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Taking gardening leave on Guernsey

Press Association logoPress Association 29/03/2017 Hannah Stephenson

Proud garden owner Jennifer Monachan sweeps past the long row of strappy-leaved agapanthus lining the back of her mock Tudor mansion, admiring the wonders of her sloping garden, which she has lovingly created over the last 20 years.

"God made a mistake when he didn't make me an artist," she declares, stretching her arms out joyfully towards her slice of horticultural heaven. "I feel this is like my canvas and my flowers are my paints and my colours. That is my raison d'etre."

Her sense of the dramatic has filtered into La Petite Vallee, her private garden, a five-minute drive south of St Peter Port, which is part of a new Royal Horticultural Society tour featuring visits to both public and private gardens in Guernsey and its smaller neighbour, Sark, which spans just a mile (1.6km) wide by a mile long.

In summer at La Petite Vallee, great fronds of soft purple wisteria drip from its woody framework attached to the house. Jennifer's personal Garden of Eden evolves endlessly as you explore, revealing a cornucopia of planting, from the traditional to the exotic.

Jennifer is able to grow such an eclectic mix, largely because Guernsey - and the neighbouring Channel Islands off the Normandy coast - has such a temperate climate.

Just an hour's flight away, the islands are said to be the sunniest location in the British Isles, claiming more then 2,000 hours of sunshine per year with virtually no frost.

It's no surprise then, that Guernsey is a hotbed of horticultural production and our tour host, the smartly attired king of clematis Raymond Evison, 28-times Chelsea Gold Medal winner, is testament to that.

He's a celebrity among gardening enthusiasts and locals alike, and his nursery produces two million clematis a year, which are exported worldwide to destinations as diverse as China and Japan.

A genial gentleman who works tirelessly to promote horticulture in Guernsey, Raymond gives us a tour of his 3.4 hectare nursery on the east coast. As we walk through a network of glasshouses, he explains his specialism in growing compact types that produce blooms not just at the top of the plant but all the way up the stem.

Some of the palm-sized flowers are double and blousy, others delicately striped, in every shade from deep purple to cool white.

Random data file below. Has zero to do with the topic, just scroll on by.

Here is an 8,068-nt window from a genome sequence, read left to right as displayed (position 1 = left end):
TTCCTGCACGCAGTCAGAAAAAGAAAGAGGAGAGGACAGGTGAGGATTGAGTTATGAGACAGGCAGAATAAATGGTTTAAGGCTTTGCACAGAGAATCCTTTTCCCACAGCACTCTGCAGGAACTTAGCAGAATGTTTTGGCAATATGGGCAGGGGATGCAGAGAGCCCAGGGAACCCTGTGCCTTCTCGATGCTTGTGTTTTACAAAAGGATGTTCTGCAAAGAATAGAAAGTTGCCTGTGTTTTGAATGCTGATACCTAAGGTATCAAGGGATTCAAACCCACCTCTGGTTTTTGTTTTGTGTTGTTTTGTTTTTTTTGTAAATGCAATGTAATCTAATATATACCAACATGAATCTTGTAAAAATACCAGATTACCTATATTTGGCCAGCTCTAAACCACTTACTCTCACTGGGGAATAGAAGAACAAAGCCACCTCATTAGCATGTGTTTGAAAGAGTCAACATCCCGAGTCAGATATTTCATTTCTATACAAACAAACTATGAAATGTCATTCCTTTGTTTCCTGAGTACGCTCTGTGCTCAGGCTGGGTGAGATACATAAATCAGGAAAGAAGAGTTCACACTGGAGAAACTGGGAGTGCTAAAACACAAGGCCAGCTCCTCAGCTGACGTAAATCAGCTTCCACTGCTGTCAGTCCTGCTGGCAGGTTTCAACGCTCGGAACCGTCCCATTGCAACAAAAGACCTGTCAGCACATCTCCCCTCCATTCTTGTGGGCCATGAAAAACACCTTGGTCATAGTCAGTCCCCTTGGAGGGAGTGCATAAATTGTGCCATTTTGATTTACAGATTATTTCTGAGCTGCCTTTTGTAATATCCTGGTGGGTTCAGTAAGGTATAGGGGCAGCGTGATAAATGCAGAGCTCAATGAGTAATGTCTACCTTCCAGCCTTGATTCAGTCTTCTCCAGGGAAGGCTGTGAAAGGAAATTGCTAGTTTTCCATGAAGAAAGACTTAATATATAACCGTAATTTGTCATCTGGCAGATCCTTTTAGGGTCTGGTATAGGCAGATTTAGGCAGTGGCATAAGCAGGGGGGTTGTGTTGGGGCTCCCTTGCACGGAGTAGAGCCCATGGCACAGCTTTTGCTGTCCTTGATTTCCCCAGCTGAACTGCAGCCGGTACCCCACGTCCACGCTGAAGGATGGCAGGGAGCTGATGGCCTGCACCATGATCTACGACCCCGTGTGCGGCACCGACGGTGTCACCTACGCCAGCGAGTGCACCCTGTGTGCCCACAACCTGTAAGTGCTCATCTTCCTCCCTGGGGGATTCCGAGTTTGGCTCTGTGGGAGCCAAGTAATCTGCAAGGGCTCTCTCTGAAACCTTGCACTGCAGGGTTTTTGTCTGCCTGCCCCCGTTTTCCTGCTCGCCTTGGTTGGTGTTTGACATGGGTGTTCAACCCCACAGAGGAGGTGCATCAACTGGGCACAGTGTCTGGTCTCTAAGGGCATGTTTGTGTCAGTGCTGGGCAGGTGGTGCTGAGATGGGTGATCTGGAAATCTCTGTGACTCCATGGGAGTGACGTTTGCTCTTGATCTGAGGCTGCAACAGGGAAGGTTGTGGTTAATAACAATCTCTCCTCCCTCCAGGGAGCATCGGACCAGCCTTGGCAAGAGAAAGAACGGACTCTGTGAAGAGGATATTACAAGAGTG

Yet there are blooms all over the 62 square kilometres of Guernsey, including more than 1,000 window boxes, hanging baskets and other planters in the capital St Peter Port alone, adding a colourful stamp to this pretty town's cobbled streets and picture postcard marina. That's before you find an array of flora and fauna in the island's historic Victorian Candie Gardens, once part of a private estate.

The tour, which allows a maximum of 28 people, has been designed to suit those who just like pretty gardens to those with a specialist interest in botanical elements.

Partners who aren't interested can always explore the many idyllic beaches, coves, cycle paths and coastal walks the island has to offer.

I embark on a cliff-side trail along the south coast, a windy diversion where it's easy to admire the rocky coastline and the Pea Stacks, a group of pink-tinged granite jagged outcrops at Moulin Huet Bay, which inspired Renoir to paint a series of pictures when he visited the island in 1883.

As we walk along a segment of the signposted coastal path - you can walk around the whole island, but it's just over 100km, so planning is required - we see pint-size white sea campion, clusters of pale yellow Alexanders (horse parsley) and inhale the scent of wild garlic, also known as three-cornered leek. In summer, the banks are splashed with pink and purple wild orchids, pink foxgloves and an array of other wildflowers.

I step back in time again on the second leg of the tour in Sark, part of the Bailiwick of Guernsey with its own set of laws and its own parliament. An hour-long ferry journey from Guernsey, It has only 600 residents, no cars and the only vehicles are tractors, bikes or a horse and carriage.

Choosing the latter, a 15-minute journey to Stocks Hotel takes us past a small grocery store, described as the "Iceland of Sark", visitor centre, post office, school, playing field and vineyard. There's one doctor on the island and his emergency response vehicle is a tractor.

In a place where the postman also mends washing machines, the small community needs to be - and is - resourceful.

The hotel has its own permaculture garden, using low-input sustainable agricultural methods, and fresh seasonal produce - including rhubarb, raspberries, asparagus, celeriac and sorrel - is served to guests. Resident chickens provide the breakfast eggs and it's hard to believe that just four years ago, this was a bare field where horses grazed.

Later, we walk to the horticultural jewel in Sark's crown, La Seigneurie Gardens, set between flower-strewn granite walls, mature woodland, towers and battlements of one of the most historic houses in Sark, which dates back to 1675.

Its riot of summer roses, fragrant lavender and climbing clematis is a sight to behold, made possible by the wealthy Seigneurs, or titular rulers, who presided from the early 19th century, and now maintained by La Seigneurie Gardens Trust.

I feel happily lost in time on these two floral islands with their own laws, their own quirky ways and their tremendous community spirit. They have surely sown the seeds of success.

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